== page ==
The move, which is set to be announced on Tuesday at the Conservative Party conference in Manchester, is one of many proposed by Barclay, who vowed to do away with "wokery" in the National Health Service.
According to the Telegraph, under the new regulations, the right to be cared for in a particular ward will be based on biological sex, not gender identity. Those receiving intimate care will also be tended to by professionals of the same sex.
Those who do identify as transgender and do not want to be treated in wards that correspond to their biological sex will be given separate accommodations.
Barclay referred to the move as a "common-sense approach to sex and equality."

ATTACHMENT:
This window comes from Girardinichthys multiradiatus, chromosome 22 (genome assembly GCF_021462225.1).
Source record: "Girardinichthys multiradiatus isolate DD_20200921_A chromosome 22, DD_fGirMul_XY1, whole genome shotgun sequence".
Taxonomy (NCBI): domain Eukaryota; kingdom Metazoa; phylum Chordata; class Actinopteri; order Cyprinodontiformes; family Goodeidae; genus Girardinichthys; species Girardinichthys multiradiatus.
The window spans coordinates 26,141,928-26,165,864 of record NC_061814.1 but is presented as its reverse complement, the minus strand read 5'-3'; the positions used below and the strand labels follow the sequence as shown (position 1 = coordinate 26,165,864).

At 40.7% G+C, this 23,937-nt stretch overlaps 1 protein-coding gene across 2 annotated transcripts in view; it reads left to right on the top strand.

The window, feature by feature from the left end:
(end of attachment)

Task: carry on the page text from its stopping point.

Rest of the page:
The NHS has come under fire for its attempts to gain favour among the activist crowd. Guidance, for example, was changed to use terms such as "chestfeeding" and "pregnant people" instead of breastfeeding and women.
Barclay has long opposed the rewriting of supposedly scientific guidelines to appease a small subset of the population, and told the Telegraph on Monday that in addition to the aforementioned policy, "sex-specific language has now been fully restored to online health advice pages about cervical and ovarian cancer and the menopause."
"It is vital that women's voices are heard in the NHS and the privacy, dignity and safety of all patients are protected," Barclay added.
It is unclear whether Barclay will speak about the NHS Rainbow Badge Scheme when he takes the stage on Tuesday. Under the scheme, dozens of hospitals have signed up to receive "grades" from trans rights organizations based on the extent to which they abide by activists' demands.
This is a breaking story and will be updated.